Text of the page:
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Witness statements: Extending time for service – court approval

05 February 2014

High Court decision that gives practitioners a stiff reminder about the need to consider whether court approval is necessary to extend time to comply with deadlines.


The action arose out of alleged breaches of a confidentiality agreement and passing off. On 11 October 2013 the court ordered the Claimant to file a witness statement dealing with matters of fact and a skeleton argument dealing with matters of law by 25 October 2013. The Defendant was then ordered to file witness statements in response together with their own skeleton argument. The Claimant failed to comply with the order.

Notwithstanding the Claimant’s failure to comply, the Defendant applied for an extension of time to comply with that part of the order that affected the Defendant. In an effort to retrieve the situation, the Claimant prepared a consent order, proposing a revised timetable, extending the time for service of witness statements which was placed before the court.


Turner J refusing to extend the time for service of the Claimant’s witness evidence and making an order debarring the claimant from filing a witness statement, save for in respect of a few minor jurisdictional matters:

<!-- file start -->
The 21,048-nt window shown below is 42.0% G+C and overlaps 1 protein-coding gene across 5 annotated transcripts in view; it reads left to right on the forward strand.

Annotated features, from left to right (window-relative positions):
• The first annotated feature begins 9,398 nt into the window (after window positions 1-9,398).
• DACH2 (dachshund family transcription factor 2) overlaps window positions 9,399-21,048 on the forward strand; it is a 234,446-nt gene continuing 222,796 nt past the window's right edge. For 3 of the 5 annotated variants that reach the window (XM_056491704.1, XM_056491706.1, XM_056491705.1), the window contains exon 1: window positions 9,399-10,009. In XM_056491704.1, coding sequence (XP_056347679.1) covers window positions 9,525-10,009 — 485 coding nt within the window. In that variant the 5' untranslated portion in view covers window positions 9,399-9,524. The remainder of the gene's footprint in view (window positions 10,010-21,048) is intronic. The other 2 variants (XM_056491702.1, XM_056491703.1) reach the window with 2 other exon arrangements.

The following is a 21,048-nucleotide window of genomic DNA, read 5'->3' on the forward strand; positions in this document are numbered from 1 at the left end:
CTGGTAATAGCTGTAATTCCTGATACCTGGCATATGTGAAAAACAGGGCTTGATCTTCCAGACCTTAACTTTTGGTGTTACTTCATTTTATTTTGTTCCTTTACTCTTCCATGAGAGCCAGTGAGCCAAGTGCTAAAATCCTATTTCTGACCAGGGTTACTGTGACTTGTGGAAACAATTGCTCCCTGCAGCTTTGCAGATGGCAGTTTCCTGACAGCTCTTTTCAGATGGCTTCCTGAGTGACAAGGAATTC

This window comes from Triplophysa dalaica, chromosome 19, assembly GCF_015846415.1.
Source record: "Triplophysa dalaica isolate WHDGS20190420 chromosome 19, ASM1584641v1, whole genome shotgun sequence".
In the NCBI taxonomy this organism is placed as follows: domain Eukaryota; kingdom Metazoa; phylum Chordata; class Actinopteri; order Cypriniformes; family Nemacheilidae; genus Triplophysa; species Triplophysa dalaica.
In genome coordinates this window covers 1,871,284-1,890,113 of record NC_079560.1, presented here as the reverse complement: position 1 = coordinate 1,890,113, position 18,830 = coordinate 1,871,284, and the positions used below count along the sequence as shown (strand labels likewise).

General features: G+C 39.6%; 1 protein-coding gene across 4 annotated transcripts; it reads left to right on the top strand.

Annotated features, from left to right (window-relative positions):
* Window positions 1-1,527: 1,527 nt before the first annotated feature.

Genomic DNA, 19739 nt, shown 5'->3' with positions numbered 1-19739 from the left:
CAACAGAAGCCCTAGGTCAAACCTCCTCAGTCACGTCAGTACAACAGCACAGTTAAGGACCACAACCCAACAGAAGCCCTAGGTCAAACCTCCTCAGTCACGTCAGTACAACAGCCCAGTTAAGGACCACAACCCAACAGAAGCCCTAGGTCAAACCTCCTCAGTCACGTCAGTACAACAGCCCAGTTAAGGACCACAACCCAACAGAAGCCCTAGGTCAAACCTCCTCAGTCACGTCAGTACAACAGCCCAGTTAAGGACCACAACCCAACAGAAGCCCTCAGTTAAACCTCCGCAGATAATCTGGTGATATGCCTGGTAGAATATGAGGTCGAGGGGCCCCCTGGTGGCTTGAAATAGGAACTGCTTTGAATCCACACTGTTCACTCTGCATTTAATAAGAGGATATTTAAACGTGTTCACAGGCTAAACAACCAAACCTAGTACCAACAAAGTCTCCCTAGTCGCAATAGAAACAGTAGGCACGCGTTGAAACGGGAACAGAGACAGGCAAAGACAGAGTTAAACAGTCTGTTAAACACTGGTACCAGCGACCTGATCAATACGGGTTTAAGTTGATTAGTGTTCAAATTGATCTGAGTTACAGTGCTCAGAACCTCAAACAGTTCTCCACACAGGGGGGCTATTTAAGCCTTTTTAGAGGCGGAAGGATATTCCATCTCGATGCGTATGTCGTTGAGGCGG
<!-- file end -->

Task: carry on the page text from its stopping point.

• CPR r.3.8 (3) provides:
    “Where a rule, practice direction or court order –
    (a) requires a party to do something within a specified time; and
    (b) specifies the consequences of failure to comply.
    the time for doing the act in question may not be extended by agreement between the parties.”
  • CPR 32.10 specifies the consequences of failure to serve a witness statement (the witness may not be called to give evidence at trial).
  • Consequently, if the parties had purported to reach a concluded agreement on an extension of time it would require the court’s formal endorsement. To this end the court has power under CPR 3.3 to make orders of its own initiative.
  • Here the delay was not trivial and there was no good reason why the Claimant had not complied with the order for disclosure of witness statements.
  • Had the Claimant applied, there were no reasonable prospects that relief from sanctions would be granted.


This case serves as an important reminder that litigants should always check the rules, rather than assume that a deadline can be extended by consent. Where CPR r.3.8 (3) applies then an application to vary must be made before the deadline expires and the court’s approval must be sought.

Interestingly, the court was critical of the Defendant’s approach in this case, which it described as too timid. There was no need for the Defendant to apply to comply with the order. The Defendant should have applied to debar the Claimant from raising any issue that the claimant might have sought to raise in the witness evidence.


For further information please contact Marcus Davies Professional Support Executive on 0161 603 5146